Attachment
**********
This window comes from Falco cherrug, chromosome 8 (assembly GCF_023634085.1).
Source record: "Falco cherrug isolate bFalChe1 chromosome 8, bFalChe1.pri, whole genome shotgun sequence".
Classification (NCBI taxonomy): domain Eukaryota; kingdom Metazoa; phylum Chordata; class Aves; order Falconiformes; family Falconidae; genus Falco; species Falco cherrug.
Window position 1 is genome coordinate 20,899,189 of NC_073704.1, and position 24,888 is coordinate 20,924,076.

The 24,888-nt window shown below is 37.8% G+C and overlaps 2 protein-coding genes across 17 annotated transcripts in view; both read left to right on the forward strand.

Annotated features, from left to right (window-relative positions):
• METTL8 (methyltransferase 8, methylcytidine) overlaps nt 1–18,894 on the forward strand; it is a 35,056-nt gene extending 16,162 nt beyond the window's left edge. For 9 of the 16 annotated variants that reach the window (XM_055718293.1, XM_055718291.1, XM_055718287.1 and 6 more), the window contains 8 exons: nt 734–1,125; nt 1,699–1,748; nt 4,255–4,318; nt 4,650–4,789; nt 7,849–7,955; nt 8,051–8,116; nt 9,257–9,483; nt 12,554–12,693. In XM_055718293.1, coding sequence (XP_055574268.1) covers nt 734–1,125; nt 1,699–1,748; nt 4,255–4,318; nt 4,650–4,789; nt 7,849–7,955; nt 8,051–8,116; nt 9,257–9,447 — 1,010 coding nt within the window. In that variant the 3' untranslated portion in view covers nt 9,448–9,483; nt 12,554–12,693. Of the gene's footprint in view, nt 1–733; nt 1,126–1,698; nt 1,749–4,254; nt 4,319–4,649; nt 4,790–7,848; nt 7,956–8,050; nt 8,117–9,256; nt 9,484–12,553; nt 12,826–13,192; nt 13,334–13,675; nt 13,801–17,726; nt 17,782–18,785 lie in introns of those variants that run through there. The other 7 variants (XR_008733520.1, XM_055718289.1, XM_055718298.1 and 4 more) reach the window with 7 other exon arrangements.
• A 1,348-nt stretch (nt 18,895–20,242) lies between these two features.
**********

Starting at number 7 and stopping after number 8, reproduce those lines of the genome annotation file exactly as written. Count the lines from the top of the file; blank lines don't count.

• METTL8 (methyltransferase 8, methylcytidine) overlaps nt 1–18,894 on the forward strand; it is a 35,056-nt gene extending 16,162 nt beyond the window's left edge. For 9 of the 16 annotated variants that reach the window (XM_055718293.1, XM_055718291.1, XM_055718287.1 and 6 more), the window contains 8 exons: nt 734–1,125; nt 1,699–1,748; nt 4,255–4,318; nt 4,650–4,789; nt 7,849–7,955; nt 8,051–8,116; nt 9,257–9,483; nt 12,554–12,693. In XM_055718293.1, coding sequence (XP_055574268.1) covers nt 734–1,125; nt 1,699–1,748; nt 4,255–4,318; nt 4,650–4,789; nt 7,849–7,955; nt 8,051–8,116; nt 9,257–9,447 — 1,010 coding nt within the window. In that variant the 3' untranslated portion in view covers nt 9,448–9,483; nt 12,554–12,693. Of the gene's footprint in view, nt 1–733; nt 1,126–1,698; nt 1,749–4,254; nt 4,319–4,649; nt 4,790–7,848; nt 7,956–8,050; nt 8,117–9,256; nt 9,484–12,553; nt 12,826–13,192; nt 13,334–13,675; nt 13,801–17,726; nt 17,782–18,785 lie in introns of those variants that run through there. The other 7 variants (XR_008733520.1, XM_055718289.1, XM_055718298.1 and 4 more) reach the window with 7 other exon arrangements.
• A 1,348-nt stretch (nt 18,895–20,242) lies between these two features.